Big Deal: The Dallas Museum of Biblical Art boasts 30,000 square feet of exhibition space.

A Museum as Big as Texas

Perhaps surprisingly, the newly launched National Center for Jewish Art doesn’t reside on the East Coast, in California, or in Chicago. Instead, it is housed at Dallas’s Museum of Biblical Art, which lives up to its state’s reputation for enormity. Even excluding Gib Singleton’s soon-to-be-installed, huge outdoor “Via Dolorosa” installation, the museum boasts 30,000 square feet of exhibition space — more than triple the combined area of Manhattan’s Museum of Biblical Art and St. Louis University’s Museum of Contemporary Religious Art.

“No one is really doing what we are doing on the scale of what we are doing,” says Scott Peck, the Dallas museum’s director and curator who studied for two years in a Jewish ceremonial art certificate program at Jewish Theological Seminary.

Last October, Peck expanded the museum’s Judaica collection and launched the National Center for Jewish Art. The opening, and its inaugural exhibit, featured some 60 works by Houston artist Barbara Hines.

“We will continue to be more aggressive with having a dedicated space for the research, study and exhibition of Jewish and Israeli art,” Peck said in a recent interview.

The museum’s collection of 2,500 works includes what the museum describes as “a Veronese drawing from the studio of Benjamin West and a painting from the School of Botticelli,” paintings by John Singer Sargent and Andy Warhol, and a life-sized, Vatican-authorized bronze replica of Michelangelo’s “Pietà.” Its Jewish holdings feature such artists as Marc Chagall, Leonard Baskin, William Gropper, Jack Levine, Jacques Lipchitz, Ben Shahn and Max Weber, as well as ceremonial art.

When he installed Dallas Jewish artist George Tobolowsky’s work in November 2012, Peck hadn’t anticipated that Tobolowsky’s menorahs, made of polished steel found objects including drills and airplane and truck parts, would still be on view two years later. But he now anticipates that the work, which is very popular with husbands and boyfriends whom he says often get dragged to the museum, will remain on view for “quite a while.”

“They have a pretty industrial feel to them. For men, they tend to really connect with this artwork,” he says.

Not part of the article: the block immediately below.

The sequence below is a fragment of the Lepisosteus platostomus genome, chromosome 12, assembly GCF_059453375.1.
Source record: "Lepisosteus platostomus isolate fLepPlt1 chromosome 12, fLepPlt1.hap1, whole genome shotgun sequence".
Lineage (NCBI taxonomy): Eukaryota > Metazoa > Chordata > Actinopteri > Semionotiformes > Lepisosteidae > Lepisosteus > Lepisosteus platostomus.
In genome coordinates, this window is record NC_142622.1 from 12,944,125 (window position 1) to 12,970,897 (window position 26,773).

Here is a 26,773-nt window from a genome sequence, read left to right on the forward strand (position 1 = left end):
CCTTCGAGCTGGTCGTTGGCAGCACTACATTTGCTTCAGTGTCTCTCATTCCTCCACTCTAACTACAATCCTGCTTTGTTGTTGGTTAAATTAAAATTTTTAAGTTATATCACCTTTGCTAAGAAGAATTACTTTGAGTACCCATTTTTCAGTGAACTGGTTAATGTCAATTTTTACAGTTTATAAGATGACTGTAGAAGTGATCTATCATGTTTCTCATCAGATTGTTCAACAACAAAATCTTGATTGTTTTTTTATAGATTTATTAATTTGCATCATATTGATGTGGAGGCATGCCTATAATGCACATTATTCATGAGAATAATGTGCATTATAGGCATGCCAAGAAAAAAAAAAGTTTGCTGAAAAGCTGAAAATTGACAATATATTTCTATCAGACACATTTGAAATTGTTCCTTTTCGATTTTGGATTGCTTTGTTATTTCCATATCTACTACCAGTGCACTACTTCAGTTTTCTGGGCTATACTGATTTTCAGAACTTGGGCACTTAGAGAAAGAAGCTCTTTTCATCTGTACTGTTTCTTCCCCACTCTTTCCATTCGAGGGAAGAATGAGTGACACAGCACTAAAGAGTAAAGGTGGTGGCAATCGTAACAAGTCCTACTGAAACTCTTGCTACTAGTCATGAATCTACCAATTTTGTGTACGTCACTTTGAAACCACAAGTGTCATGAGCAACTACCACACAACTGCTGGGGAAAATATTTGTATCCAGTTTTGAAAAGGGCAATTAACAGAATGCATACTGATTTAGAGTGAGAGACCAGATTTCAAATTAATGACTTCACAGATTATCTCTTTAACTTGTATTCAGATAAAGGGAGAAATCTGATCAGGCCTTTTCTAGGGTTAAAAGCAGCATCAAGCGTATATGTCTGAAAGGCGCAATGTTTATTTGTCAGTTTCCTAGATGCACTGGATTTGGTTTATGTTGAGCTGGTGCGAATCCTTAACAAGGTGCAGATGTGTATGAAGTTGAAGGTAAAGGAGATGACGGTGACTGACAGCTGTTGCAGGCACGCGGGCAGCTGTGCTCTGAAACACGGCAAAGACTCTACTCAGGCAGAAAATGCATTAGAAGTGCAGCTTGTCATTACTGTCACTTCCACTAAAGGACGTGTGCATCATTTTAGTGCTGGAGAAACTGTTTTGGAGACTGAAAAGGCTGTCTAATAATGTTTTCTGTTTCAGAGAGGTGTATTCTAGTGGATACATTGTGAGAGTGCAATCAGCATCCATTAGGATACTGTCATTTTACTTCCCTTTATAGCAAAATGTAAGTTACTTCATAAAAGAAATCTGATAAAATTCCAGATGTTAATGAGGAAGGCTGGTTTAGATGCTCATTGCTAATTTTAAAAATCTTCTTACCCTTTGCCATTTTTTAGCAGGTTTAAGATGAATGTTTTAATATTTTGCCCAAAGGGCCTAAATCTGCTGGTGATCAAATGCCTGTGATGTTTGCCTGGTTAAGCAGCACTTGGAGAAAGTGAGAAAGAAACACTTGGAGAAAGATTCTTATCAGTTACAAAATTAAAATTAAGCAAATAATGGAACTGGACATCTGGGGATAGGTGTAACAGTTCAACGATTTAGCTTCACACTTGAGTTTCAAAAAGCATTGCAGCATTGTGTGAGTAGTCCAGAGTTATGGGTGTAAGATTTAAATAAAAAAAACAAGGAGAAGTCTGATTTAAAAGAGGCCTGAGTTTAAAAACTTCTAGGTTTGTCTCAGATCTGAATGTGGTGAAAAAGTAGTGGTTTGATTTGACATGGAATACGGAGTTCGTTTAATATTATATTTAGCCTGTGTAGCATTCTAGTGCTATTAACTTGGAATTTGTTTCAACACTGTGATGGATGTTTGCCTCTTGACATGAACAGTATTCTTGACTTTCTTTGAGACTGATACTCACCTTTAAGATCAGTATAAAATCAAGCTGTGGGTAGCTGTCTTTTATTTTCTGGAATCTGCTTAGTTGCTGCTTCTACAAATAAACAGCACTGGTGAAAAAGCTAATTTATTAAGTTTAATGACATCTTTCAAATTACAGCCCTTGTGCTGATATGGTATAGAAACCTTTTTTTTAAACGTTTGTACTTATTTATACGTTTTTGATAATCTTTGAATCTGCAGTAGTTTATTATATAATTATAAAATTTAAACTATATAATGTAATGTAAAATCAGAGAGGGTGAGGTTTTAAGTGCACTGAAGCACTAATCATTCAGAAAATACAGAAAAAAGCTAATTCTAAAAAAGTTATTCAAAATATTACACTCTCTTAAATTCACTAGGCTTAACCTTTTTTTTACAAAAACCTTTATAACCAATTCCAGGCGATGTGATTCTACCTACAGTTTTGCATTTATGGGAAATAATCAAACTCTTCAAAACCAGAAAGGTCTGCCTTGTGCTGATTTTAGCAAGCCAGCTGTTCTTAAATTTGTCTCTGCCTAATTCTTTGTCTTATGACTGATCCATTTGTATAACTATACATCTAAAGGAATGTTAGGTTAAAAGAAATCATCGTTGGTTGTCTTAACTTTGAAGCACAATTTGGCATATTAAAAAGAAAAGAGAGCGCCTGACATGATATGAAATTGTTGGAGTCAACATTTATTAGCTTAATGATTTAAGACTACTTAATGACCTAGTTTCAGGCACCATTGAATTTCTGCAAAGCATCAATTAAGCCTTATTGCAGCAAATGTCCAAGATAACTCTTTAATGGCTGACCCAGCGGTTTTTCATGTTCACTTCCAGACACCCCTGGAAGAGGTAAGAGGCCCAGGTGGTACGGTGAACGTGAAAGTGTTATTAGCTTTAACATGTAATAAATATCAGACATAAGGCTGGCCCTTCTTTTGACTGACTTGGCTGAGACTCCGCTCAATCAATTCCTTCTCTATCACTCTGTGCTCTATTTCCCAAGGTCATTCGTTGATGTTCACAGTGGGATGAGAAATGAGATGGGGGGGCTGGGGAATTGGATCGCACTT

But women, too, are drawn to the power tool menorahs. “I’ve seen a bunch of creative menorahs used by Chabads around the country, but nothing quite like this,” says Susanne Goldstone Rosenhouse, the National Jewish Outreach Program’s social media coordinator in Dallas, who visited the museum in October 2013. “We were blown away by the creativity and physical work that went into creating these pieces of art.”

The museum’s collection of more than 100 Bibles, including some dating back to the 15th century, were also standouts to Rosenhouse.

Zsuzsanna Ozsváth, a Holocaust studies chair at the University of Texas at Dallas, said that the museum’s collection “is remarkably interesting and significant,” and added that several of the Holocaust paintings were “truly moving and important.”

The museum also earned accolades from the Texas Jewish Arts Association. “They have been more than welcoming to us and to the Jewish Community,” says TJAA president Veronique Jonas. Nancy Cohen Israel, a board member at the association (where the power tools menorah artist Tobolowsky is also on the board), agrees. “We feel fortunate to have a place in Dallas that exhibits the work of our local Jewish art community,” she says.

But some in the Dallas Jewish community are unhappy that a museum “with clearly Christian roots and intent has captured the attention and favor of some Jewish artists,” says Debra Polsky, executive director of the Dallas Jewish Historical Society.

Polsky says that the museum sometimes holds prayer services before its events, but that it does not include non-denominational prayers. This reluctance, she says, “left a bad taste in some people’s mouths.” Dallas’s Jewish community is “skittish” about proselytizers due to the work of several messianic congregations, she says.

Even if prayers and proselytizing were once an issue, things have changed, according to Cohen and Jonas. The belief that the museum exclusively caters to Christians is a minority view that originated “quite a few years back” and probably comes from people who have little knowledge of the museum, according to Jonas. The new Jewish art center “should assuage all such fears,” she says.

Cohen notes the museum’s detractors, as well as its by-laws “espousing fundamentalist Christian ideas.” But she doubts that the prominent Jewish artists, gallerists, and scholars who make up the new center’s board would be involved if it was too evangelical.

Peck, who identifies with both Judaism and Christianity and who last summer researched relatives murdered in the Holocaust at Yad Vashem, is also aware of criticism. “The museum is not a religious institution,” Peck says. “We are an art museum.”

Education about the museum, says Peck, who holds a museum studies master’s degree from University of Texas at Dallas, is “a constant thing.” Some Jews think the museum is Christian; some Christians consider it Jewish; Catholics have found it Protestant, and vice versa; and it has struck some Mormons as anti-Mormon.

“This is one of the many challenges in having an art museum that deals with art having a biblical theme that is in the middle of the Bible belt.”

Menachem Wecker is the co-author, with Brandon Withrow, of the recent book “Consider No Evil: Two Faith Traditions and the Problem of Academic Freedom in Religious Higher Education,” published by Cascade Books.

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A Museum as Big as Texas

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